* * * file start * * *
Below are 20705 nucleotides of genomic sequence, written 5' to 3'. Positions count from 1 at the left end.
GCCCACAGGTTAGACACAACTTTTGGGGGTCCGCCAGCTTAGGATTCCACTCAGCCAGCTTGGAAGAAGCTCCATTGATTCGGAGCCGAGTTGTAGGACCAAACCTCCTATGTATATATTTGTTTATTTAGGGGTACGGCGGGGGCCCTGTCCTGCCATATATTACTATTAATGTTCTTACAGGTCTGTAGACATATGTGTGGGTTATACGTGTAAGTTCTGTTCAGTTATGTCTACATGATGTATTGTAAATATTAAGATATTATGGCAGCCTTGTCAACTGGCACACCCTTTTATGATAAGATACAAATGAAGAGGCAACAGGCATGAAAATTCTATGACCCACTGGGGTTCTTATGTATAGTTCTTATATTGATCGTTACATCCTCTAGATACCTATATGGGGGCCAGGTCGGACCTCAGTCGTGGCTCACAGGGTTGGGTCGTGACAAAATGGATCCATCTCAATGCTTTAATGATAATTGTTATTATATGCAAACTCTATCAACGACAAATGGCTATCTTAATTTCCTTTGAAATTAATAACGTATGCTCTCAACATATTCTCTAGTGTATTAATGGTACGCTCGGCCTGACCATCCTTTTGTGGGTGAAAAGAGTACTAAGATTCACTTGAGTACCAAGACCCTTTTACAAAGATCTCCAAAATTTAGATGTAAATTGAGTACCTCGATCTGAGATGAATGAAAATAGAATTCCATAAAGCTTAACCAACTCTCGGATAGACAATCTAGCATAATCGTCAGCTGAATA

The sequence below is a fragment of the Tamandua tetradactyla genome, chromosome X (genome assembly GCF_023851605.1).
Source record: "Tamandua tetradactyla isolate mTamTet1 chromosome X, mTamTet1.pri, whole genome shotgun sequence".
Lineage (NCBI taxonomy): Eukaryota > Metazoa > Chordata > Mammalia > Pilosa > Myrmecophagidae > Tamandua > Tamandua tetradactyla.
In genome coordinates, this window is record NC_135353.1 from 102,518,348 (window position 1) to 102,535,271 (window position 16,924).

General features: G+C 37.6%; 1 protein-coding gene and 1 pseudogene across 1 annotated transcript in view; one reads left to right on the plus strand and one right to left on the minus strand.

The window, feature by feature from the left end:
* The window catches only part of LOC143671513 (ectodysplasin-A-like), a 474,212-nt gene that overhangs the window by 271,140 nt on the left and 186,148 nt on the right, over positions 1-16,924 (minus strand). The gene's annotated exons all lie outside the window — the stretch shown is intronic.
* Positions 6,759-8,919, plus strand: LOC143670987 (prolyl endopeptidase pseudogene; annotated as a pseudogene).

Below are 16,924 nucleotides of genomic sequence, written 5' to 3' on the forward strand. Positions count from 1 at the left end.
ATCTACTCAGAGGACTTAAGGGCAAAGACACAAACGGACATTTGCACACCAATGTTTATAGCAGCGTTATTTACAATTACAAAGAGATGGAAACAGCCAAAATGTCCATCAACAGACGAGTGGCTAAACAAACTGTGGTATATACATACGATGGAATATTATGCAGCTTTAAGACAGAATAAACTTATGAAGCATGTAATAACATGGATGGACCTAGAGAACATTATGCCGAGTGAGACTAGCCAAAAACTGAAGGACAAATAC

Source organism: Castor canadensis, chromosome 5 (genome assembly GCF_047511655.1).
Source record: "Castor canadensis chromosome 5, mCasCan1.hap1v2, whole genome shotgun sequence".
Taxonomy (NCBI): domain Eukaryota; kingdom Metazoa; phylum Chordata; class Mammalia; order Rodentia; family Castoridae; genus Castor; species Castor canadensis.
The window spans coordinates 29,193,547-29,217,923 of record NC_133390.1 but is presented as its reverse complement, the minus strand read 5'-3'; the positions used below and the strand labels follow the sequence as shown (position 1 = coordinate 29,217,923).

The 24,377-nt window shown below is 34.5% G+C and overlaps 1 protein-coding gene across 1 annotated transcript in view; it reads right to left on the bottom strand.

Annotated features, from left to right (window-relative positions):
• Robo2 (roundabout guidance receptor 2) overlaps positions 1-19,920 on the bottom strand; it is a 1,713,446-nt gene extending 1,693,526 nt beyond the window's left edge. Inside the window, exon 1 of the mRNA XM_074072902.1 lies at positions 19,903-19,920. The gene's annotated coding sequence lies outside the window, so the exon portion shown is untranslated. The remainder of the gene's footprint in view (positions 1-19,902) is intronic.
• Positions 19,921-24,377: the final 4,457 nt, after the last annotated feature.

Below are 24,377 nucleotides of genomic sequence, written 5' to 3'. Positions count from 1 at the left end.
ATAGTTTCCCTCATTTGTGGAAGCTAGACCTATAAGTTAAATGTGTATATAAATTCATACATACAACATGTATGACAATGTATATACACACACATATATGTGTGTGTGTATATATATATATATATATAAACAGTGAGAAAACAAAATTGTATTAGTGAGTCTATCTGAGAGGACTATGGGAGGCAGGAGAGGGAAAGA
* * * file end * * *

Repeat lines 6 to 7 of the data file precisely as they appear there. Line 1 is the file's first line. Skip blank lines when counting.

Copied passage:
In genome coordinates, this window is record NC_135353.1 from 102,518,348 (window position 1) to 102,535,271 (window position 16,924).

General features: G+C 37.6%; 1 protein-coding gene and 1 pseudogene across 1 annotated transcript in view; one reads left to right on the plus strand and one right to left on the minus strand.